10 Mistakes Digital Artists Make

A list of the top 10 mistakes made by digital artists. Learn about these common mistakes and discover solutions to correct them. Whether you are a beginner or a professional artist, these tips will help you get better at digital art.

 

Here are some quick tips from my YouTube video. Watch the full tutorial for more details.

 

#1 Not Using Layers

Layers are your friend. They allow you to separate overlapping elements into individual layers which can be stacked and rearranged. You can easily edit and experiment with your artwork using layers. Layers can be a huge time-saver if used properly.

 

#2 Destructive Editing

The most common example of Destructive Editing is using the eraser. The eraser permanently removes pixels which is a destructive edit. A Non-Destructive alternative would be to use a Layer Mask to conceal pixels rather than remove them. The advantage to masking is that you can make the concealed pixels visible again.

 

#3 Inadequate Image Resolution

Using a low-resolution limits how much you can enlarge an image before it degrades in quality. I recommend using a resolution of 300 dpi/ppi for small/medium canvases and 150 dpi/ppi for large canvases.

 

#4 Not Saving Often

Not saving often enough can result in time lost because your application can crash, your computer could suddenly restart or a file could get corrupted. Saving often and saving iterations will save you more than a few headaches.

 

#5 Saving As JPEG

JPEG is one of the most well known image formats, but it is also one of the worst for digital painting. JPEG compresses your image with "lossy" compression which can degrade the detail and color in your artwork. Saving as JPEG multiple times compounds the problem. Always save your master copy of your work as PSD, RIFF or your software's native format. When saving copies for web, use PNG instead because it uses "lossless" compression.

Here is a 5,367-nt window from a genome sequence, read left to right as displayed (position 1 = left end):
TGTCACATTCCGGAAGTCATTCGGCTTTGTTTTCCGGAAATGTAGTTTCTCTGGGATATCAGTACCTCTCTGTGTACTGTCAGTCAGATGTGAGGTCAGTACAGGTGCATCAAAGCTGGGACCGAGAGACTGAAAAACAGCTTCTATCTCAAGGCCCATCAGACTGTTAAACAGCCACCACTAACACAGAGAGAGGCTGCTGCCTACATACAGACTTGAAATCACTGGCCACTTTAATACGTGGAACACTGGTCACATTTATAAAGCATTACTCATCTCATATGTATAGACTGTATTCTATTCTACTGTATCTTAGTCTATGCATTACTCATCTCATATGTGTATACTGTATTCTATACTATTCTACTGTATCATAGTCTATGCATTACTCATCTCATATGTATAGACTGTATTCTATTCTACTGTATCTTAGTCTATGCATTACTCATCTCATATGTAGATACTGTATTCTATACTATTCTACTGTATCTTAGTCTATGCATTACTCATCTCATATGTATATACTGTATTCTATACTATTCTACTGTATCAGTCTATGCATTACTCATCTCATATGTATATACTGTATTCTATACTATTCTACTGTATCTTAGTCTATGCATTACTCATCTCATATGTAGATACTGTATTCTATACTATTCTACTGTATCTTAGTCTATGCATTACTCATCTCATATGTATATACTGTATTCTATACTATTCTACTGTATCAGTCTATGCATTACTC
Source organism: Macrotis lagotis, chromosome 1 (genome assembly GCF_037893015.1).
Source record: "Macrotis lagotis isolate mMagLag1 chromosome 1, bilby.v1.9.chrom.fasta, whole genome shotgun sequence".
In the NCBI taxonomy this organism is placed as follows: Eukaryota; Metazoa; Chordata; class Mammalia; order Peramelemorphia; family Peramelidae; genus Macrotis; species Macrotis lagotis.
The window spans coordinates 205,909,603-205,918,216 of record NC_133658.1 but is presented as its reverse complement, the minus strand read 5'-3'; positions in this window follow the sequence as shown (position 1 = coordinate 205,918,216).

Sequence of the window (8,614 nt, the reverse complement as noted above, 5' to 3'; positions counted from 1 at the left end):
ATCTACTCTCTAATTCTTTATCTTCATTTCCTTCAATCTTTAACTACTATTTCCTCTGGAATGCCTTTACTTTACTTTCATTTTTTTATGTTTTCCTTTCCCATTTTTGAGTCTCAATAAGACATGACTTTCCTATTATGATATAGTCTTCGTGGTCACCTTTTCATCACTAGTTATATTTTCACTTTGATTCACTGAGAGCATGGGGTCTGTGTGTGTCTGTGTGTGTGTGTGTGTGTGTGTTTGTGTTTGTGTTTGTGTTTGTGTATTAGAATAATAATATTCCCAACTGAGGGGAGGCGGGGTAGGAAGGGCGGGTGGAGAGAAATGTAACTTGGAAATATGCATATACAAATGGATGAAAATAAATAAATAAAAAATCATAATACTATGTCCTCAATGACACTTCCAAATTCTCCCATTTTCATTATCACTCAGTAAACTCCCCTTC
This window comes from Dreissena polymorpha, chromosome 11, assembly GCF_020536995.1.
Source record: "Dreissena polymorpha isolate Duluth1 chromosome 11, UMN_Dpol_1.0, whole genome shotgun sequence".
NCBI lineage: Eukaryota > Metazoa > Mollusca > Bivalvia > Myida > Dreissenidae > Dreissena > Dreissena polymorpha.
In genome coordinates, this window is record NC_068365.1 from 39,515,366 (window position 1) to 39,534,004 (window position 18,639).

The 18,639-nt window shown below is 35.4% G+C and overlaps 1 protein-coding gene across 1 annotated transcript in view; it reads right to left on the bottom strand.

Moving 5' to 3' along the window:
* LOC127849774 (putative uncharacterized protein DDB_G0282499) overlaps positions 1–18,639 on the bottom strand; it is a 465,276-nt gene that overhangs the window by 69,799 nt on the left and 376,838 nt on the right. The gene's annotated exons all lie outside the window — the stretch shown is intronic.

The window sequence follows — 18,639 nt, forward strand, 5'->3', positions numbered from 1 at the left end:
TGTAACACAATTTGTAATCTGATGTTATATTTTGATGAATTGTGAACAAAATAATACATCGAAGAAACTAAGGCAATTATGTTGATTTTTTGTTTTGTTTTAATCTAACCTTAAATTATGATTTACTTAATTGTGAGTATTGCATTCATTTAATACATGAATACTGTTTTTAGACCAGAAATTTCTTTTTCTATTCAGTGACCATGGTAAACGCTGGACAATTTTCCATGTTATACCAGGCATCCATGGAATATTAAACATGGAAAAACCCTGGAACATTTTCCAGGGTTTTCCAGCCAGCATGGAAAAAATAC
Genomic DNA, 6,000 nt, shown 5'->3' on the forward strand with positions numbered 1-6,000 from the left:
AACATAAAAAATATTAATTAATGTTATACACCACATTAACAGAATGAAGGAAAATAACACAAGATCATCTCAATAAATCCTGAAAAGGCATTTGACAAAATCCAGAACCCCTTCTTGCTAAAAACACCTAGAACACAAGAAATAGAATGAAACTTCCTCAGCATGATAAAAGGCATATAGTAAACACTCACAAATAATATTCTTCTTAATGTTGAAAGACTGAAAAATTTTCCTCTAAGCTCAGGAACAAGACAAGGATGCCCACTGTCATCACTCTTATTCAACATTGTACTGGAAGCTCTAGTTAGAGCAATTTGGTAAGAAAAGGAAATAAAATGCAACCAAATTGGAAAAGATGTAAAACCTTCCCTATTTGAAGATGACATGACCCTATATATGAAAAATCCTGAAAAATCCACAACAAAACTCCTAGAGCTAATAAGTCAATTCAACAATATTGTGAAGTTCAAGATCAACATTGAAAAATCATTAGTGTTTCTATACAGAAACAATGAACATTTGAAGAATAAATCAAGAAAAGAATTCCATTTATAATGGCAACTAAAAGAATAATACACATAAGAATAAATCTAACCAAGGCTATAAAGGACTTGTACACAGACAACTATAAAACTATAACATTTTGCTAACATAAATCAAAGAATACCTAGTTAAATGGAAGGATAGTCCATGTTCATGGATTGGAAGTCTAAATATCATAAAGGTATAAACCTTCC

#6 Zooming In Too Far

It's easy to want to zoom in really close while painting on your computer, but a lot of the detail you add at close range often gets lost when people view your work zoomed out. Don't get sucked into 100% zoom.

 

#7 Not Looking Closely For Mistakes

Accidental marks, messy edges, gradient banding and improper proportions are all easily avoidable mistakes if you simply take some time to closely evaluate your work.

 

#8 Low Image Contrast

For an image to really stand out, it needs a wide range of contrast. Make sure to use a lot of different midtones in addition to light and dark colors.

 

#9 Not Shifting The Hue

A lot of people believe shading is as easy as making a color lighter or darker, but you also need to shift the hue of your color for a natural result. Shadows are often shifted cooler towards blue/purple/green and highlights are often shifted warmer towards red/orange/yellow.

 

#10 Incorrect Tablet Use

Proper positioning of your tablet is the key to building hand-eye-coordination and working comfortably. Keep the edge of your tablet parallel to the edge of your screen and place your tablet in front of you if possible. Do not turn your tablet at an angle.

© 2017 Aaron Rutten. All Rights Reserved.

Aaron Rutten, Digital Artist

Seattle, WA